By Jason Brooks  |  Posted 2008-03-06 Print this article Print

The new consolidation feature in VirtualCenter 2.5 analyzes physical computers in a domain or workgroup and then provides ratings about the suitability of the system for migration to a VM. The interface stepped us through selecting the physical computers to analyze and provided us with results including a one-to-five star confidence rating that the analysis is correct, a consolidation plan that suggested ESX Server destinations for the new VM and a task pane that shows that progress of the migration process.

To use the Consolidation tool, we first had to use the Microsoft Management Console on the system running Microsoft Virtual Server to enable the local administrator account to be able to log in as a service. We have used network and system management tools that need this type of configuration-Microsoft's Active Directory Application Module, for example. It is a rather heavy-handed way to enable the Consolidation tool, but it ensured that the process was able to run when accessing VirtualCenter 2.5 from the Infrastructure Client.

During our tests, the consolidation process-which only works with Windows systems-was more than a little rough. It wasn't uncommon during testing for the Consolidation tool to list a physical server in active analysis phase while also having a consolidation plan ready. Several attempts to migrate physical servers running Windows 2003 Server ended with "unknown error encountered" messages. We also had problems with domain information being cached in VirtualCenter 2.5 and not updating when new physical systems were added to the network.

We experienced much smoother sailing with the product's new data store browser, to which VMware has added support for uploading files or folders from your client machine to an available data store. We were also able to use the overhauled data store browser to download files or folders to the machine on which we were running the Virtual Infrastructure client, or to shuttle this data between the different data stores that were accessible to our VirtualCenter 2.5 installation.

This feature can really come in handy for ferrying ISO images from wherever you've downloaded them to where they need to be for your VMs to access and use them. With the previous version of ESX Server, we were accustomed to uploading images onto an FTP server in the lab to which we had provided ESX access via NFS (Network File System).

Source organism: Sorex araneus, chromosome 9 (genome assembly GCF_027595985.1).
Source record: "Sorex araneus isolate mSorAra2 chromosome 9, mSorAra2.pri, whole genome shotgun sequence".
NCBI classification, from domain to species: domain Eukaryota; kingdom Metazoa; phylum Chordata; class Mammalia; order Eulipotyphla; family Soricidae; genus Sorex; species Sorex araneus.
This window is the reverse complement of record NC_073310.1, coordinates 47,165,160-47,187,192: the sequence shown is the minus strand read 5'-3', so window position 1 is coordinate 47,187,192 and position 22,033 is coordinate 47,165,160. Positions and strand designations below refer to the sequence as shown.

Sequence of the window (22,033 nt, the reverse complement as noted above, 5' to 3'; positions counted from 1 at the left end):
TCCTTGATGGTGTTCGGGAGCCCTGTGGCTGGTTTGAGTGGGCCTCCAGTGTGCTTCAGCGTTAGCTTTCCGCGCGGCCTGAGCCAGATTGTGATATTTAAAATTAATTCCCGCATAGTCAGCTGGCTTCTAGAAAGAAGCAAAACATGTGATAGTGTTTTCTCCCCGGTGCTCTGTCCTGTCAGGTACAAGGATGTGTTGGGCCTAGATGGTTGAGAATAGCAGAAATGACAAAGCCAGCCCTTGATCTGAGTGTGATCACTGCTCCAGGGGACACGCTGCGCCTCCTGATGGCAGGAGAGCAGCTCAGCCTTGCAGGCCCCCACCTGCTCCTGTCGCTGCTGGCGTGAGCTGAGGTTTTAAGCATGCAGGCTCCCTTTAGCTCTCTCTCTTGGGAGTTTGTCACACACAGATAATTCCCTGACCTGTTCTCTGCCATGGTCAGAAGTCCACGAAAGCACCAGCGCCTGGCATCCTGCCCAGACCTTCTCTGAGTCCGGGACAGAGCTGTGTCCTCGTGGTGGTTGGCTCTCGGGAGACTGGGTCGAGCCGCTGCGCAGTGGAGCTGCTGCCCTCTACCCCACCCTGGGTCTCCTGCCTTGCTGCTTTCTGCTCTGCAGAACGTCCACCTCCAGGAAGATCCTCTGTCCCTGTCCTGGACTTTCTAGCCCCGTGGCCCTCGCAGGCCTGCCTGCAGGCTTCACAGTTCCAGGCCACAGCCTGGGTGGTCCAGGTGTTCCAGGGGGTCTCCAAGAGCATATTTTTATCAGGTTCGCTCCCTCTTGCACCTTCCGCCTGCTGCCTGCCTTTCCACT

We were also impressed by the new support in VMware's Distributed Resource Scheduler for making, and, if we so chose, automatically implementing power management suggestions based on the active workloads on my cluster. For this release, VMware has labeled this new power management functionality as "experimental"-you want to make sure that VirtualCenter 2.5 can successfully put to sleep and awaken your ESX nodes before you leave it to right-size power consumption on its own. In our tests, this feature worked without a hitch.

Cameron Sturdevant contributed to this article.

As Editor in Chief of eWEEK Labs, Jason Brooks manages the Labs team and is responsible for eWEEK's print edition. Brooks joined eWEEK in 1999, and has covered wireless networking, office productivity suites, mobile devices, Windows, virtualization, and desktops and notebooks. JasonÔÇÖs coverage is currently focused on Linux and Unix operating systems, open-source software and licensing, cloud computing and Software as a Service. Follow Jason on Twitter at jasonbrooks, or reach him by email at

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